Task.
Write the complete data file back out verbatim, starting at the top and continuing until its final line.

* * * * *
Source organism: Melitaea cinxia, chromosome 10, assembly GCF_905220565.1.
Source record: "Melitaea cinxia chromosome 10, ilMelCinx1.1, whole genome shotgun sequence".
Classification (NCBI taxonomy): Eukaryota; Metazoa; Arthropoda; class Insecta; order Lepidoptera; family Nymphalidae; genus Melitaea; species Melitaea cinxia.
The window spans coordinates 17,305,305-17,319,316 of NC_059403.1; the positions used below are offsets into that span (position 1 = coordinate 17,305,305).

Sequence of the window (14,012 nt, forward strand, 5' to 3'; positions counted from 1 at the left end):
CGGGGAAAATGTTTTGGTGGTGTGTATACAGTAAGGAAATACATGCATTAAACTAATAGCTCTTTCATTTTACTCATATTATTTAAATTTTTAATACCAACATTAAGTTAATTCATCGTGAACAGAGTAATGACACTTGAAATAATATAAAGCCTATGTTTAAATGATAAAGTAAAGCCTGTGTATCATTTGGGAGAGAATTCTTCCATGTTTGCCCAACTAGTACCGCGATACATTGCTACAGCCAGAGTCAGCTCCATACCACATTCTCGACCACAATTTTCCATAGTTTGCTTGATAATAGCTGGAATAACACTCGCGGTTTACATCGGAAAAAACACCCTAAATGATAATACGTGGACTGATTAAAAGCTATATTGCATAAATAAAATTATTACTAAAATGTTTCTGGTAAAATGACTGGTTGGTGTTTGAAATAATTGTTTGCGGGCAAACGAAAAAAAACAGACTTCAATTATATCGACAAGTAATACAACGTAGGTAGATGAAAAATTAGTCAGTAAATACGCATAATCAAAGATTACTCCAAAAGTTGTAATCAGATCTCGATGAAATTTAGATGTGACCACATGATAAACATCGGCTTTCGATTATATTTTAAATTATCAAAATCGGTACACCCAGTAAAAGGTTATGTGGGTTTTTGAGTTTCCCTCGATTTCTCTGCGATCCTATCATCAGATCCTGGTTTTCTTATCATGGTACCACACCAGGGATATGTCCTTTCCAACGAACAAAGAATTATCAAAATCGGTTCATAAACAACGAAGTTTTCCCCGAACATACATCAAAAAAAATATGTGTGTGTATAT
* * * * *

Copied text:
Source organism: Melitaea cinxia, chromosome 10, assembly GCF_905220565.1.
Source record: "Melitaea cinxia chromosome 10, ilMelCinx1.1, whole genome shotgun sequence".
Classification (NCBI taxonomy): Eukaryota; Metazoa; Arthropoda; class Insecta; order Lepidoptera; family Nymphalidae; genus Melitaea; species Melitaea cinxia.
The window spans coordinates 17,305,305-17,319,316 of NC_059403.1; the positions used below are offsets into that span (position 1 = coordinate 17,305,305).

Sequence of the window (14,012 nt, forward strand, 5' to 3'; positions counted from 1 at the left end):
CGGGGAAAATGTTTTGGTGGTGTGTATACAGTAAGGAAATACATGCATTAAACTAATAGCTCTTTCATTTTACTCATATTATTTAAATTTTTAATACCAACATTAAGTTAATTCATCGTGAACAGAGTAATGACACTTGAAATAATATAAAGCCTATGTTTAAATGATAAAGTAAAGCCTGTGTATCATTTGGGAGAGAATTCTTCCATGTTTGCCCAACTAGTACCGCGATACATTGCTACAGCCAGAGTCAGCTCCATACCACATTCTCGACCACAATTTTCCATAGTTTGCTTGATAATAGCTGGAATAACACTCGCGGTTTACATCGGAAAAAACACCCTAAATGATAATACGTGGACTGATTAAAAGCTATATTGCATAAATAAAATTATTACTAAAATGTTTCTGGTAAAATGACTGGTTGGTGTTTGAAATAATTGTTTGCGGGCAAACGAAAAAAAACAGACTTCAATTATATCGACAAGTAATACAACGTAGGTAGATGAAAAATTAGTCAGTAAATACGCATAATCAAAGATTACTCCAAAAGTTGTAATCAGATCTCGATGAAATTTAGATGTGACCACATGATAAACATCGGCTTTCGATTATATTTTAAATTATCAAAATCGGTACACCCAGTAAAAGGTTATGTGGGTTTTTGAGTTTCCCTCGATTTCTCTGCGATCCTATCATCAGATCCTGGTTTTCTTATCATGGTACCACACCAGGGATATGTCCTTTCCAACGAACAAAGAATTATCAAAATCGGTTCATAAACAACGAAGTTTTCCCCGAACATACATCAAAAAAAATATGTGTGTGTATAT